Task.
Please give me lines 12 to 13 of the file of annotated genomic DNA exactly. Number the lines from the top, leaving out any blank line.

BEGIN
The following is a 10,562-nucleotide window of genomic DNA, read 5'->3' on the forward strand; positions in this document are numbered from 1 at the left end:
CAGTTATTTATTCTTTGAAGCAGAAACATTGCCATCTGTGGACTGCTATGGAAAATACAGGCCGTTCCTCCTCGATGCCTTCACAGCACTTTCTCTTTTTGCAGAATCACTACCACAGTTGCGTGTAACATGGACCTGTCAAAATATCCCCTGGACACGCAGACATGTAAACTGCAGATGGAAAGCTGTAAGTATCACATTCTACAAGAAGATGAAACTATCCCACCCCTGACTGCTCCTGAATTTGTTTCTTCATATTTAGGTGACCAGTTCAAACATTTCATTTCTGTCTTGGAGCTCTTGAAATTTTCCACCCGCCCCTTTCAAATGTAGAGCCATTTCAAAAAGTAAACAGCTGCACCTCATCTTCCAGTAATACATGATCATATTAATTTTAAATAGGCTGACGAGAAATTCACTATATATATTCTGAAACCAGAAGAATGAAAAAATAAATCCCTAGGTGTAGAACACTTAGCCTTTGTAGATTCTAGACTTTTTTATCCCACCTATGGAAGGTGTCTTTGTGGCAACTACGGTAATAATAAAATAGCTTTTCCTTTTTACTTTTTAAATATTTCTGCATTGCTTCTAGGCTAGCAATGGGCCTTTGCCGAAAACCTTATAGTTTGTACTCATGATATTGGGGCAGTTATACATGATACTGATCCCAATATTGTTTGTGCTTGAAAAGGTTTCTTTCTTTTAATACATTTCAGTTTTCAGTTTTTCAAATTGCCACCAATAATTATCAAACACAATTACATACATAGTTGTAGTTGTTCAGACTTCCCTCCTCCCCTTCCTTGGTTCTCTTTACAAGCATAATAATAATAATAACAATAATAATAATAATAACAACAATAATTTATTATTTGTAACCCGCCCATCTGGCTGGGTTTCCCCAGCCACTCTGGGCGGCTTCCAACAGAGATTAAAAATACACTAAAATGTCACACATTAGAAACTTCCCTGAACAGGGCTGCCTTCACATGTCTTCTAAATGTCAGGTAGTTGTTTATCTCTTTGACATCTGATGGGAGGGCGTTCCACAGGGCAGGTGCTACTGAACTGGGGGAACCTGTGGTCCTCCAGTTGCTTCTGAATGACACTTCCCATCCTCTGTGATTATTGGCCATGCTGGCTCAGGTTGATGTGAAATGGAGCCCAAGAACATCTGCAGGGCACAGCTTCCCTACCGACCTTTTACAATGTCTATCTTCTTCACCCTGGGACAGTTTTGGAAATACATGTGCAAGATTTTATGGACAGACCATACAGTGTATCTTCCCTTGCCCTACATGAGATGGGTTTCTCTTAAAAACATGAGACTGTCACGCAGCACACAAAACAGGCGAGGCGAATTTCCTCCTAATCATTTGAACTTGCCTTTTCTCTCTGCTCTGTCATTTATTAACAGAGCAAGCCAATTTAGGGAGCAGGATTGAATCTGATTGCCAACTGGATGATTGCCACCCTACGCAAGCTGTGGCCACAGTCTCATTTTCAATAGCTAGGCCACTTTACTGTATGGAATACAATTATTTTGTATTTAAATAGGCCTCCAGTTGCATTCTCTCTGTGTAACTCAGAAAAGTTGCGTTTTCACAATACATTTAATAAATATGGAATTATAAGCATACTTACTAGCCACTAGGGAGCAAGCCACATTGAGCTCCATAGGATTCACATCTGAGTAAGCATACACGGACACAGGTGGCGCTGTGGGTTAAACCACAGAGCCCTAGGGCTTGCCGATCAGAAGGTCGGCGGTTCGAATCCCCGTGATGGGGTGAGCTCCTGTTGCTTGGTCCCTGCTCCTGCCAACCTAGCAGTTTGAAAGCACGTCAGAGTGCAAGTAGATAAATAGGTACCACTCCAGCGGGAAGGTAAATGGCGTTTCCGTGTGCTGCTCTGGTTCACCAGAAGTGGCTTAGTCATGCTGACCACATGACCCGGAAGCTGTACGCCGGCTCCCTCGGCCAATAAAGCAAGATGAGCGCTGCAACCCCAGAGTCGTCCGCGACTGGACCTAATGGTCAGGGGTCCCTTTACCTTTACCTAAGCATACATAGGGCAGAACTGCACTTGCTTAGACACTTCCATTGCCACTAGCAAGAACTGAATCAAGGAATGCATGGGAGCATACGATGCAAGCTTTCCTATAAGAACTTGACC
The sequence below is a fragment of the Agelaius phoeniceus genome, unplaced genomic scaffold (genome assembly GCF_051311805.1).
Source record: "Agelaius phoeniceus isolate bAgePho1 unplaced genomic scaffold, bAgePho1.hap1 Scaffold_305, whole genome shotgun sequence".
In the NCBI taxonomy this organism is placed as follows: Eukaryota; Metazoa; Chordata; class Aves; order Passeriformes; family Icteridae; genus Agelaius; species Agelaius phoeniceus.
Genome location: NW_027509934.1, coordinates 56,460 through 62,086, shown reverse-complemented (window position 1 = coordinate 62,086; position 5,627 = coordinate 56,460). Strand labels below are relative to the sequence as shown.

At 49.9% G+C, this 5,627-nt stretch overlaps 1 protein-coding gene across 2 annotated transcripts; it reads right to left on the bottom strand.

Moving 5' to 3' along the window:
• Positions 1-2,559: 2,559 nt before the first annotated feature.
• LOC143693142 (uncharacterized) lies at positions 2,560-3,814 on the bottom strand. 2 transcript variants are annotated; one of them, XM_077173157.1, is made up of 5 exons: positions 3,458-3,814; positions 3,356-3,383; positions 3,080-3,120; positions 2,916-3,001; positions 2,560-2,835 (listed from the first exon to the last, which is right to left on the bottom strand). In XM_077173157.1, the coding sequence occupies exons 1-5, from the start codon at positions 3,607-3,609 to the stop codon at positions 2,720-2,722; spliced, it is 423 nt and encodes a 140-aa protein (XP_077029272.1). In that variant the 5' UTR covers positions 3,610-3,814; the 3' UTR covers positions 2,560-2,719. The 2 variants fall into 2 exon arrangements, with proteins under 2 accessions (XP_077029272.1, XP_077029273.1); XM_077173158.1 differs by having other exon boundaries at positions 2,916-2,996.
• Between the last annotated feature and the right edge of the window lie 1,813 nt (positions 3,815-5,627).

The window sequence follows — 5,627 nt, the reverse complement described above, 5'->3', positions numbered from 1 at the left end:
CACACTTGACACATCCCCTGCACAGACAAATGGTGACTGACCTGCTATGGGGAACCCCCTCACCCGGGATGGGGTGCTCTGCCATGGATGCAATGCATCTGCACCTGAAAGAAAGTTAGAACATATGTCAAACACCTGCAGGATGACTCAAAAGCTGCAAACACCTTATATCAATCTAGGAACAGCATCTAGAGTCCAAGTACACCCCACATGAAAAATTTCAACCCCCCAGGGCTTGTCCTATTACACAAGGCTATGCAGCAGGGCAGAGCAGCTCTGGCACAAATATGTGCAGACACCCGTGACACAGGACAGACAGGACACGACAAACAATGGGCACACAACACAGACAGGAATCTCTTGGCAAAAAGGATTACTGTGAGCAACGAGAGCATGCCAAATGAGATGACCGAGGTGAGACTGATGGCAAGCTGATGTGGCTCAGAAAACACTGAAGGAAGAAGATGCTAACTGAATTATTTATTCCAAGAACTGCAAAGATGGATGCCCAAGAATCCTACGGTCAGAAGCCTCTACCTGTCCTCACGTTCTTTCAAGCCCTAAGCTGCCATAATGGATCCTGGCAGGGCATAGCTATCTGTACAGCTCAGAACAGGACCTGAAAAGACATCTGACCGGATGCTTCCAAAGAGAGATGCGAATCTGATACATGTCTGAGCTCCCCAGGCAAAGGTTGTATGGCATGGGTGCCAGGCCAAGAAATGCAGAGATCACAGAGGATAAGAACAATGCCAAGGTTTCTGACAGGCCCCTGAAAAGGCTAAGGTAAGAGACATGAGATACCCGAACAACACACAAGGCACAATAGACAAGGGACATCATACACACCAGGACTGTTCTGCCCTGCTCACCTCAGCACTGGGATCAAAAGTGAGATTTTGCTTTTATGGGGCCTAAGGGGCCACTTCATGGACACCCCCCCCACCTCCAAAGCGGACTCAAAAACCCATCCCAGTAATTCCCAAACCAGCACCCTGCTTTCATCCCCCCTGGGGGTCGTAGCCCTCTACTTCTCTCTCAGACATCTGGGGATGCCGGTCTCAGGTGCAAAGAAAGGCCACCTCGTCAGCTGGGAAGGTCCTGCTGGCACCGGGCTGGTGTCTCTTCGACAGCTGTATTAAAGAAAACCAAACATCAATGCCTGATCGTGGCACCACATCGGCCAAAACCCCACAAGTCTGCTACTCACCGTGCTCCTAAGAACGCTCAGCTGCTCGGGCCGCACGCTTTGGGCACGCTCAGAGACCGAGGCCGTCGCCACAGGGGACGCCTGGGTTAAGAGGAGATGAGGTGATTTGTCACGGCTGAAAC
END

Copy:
The window sequence follows — 5,627 nt, the reverse complement described above, 5'->3', positions numbered from 1 at the left end:
CACACTTGACACATCCCCTGCACAGACAAATGGTGACTGACCTGCTATGGGGAACCCCCTCACCCGGGATGGGGTGCTCTGCCATGGATGCAATGCATCTGCACCTGAAAGAAAGTTAGAACATATGTCAAACACCTGCAGGATGACTCAAAAGCTGCAAACACCTTATATCAATCTAGGAACAGCATCTAGAGTCCAAGTACACCCCACATGAAAAATTTCAACCCCCCAGGGCTTGTCCTATTACACAAGGCTATGCAGCAGGGCAGAGCAGCTCTGGCACAAATATGTGCAGACACCCGTGACACAGGACAGACAGGACACGACAAACAATGGGCACACAACACAGACAGGAATCTCTTGGCAAAAAGGATTACTGTGAGCAACGAGAGCATGCCAAATGAGATGACCGAGGTGAGACTGATGGCAAGCTGATGTGGCTCAGAAAACACTGAAGGAAGAAGATGCTAACTGAATTATTTATTCCAAGAACTGCAAAGATGGATGCCCAAGAATCCTACGGTCAGAAGCCTCTACCTGTCCTCACGTTCTTTCAAGCCCTAAGCTGCCATAATGGATCCTGGCAGGGCATAGCTATCTGTACAGCTCAGAACAGGACCTGAAAAGACATCTGACCGGATGCTTCCAAAGAGAGATGCGAATCTGATACATGTCTGAGCTCCCCAGGCAAAGGTTGTATGGCATGGGTGCCAGGCCAAGAAATGCAGAGATCACAGAGGATAAGAACAATGCCAAGGTTTCTGACAGGCCCCTGAAAAGGCTAAGGTAAGAGACATGAGATACCCGAACAACACACAAGGCACAATAGACAAGGGACATCATACACACCAGGACTGTTCTGCCCTGCTCACCTCAGCACTGGGATCAAAAGTGAGATTTTGCTTTTATGGGGCCTAAGGGGCCACTTCATGGACACCCCCCCCACCTCCAAAGCGGACTCAAAAACCCATCCCAGTAATTCCCAAACCAGCACCCTGCTTTCATCCCCCCTGGGGGTCGTAGCCCTCTACTTCTCTCTCAGACATCTGGGGATGCCGGTCTCAGGTGCAAAGAAAGGCCACCTCGTCAGCTGGGAAGGTCCTGCTGGCACCGGGCTGGTGTCTCTTCGACAGCTGTATTAAAGAAAACCAAACATCAATGCCTGATCGTGGCACCACATCGGCCAAAACCCCACAAGTCTGCTACTCACCGTGCTCCTAAGAACGCTCAGCTGCTCGGGCCGCACGCTTTGGGCACGCTCAGAGACCGAGGCCGTCGCCACAGGGGACGCCTGGGTTAAGAGGAGATGAGGTGATTTGTCACGGCTGAAAC